Patenting in the Shadow of Competitors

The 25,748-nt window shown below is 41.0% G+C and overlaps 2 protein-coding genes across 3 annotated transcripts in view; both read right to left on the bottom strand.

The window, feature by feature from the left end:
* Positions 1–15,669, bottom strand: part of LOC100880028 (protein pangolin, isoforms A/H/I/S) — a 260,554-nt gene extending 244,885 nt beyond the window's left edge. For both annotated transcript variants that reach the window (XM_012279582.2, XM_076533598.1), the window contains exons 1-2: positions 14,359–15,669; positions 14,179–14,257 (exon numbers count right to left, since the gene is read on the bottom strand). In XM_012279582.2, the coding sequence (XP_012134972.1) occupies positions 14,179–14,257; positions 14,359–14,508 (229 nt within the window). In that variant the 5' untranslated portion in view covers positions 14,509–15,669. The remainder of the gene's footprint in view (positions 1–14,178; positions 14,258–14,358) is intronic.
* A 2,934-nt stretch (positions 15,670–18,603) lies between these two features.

This article empirically examines the patenting behavior of new biotechnology firms that have different litigation costs. I show that firms with high litigation costs are less likely to patent in subclasses with many other awards, particularly those of firms with low litigation costs. This pattern is consistent with the literature on costly litigation, which suggests that firms that have high litigation costs will take greater precautions to avoid litigation. These results are robust to a variety of control variables and modifications that seek to test alternative explanations. Copyright 1995 by the University of Chicago.
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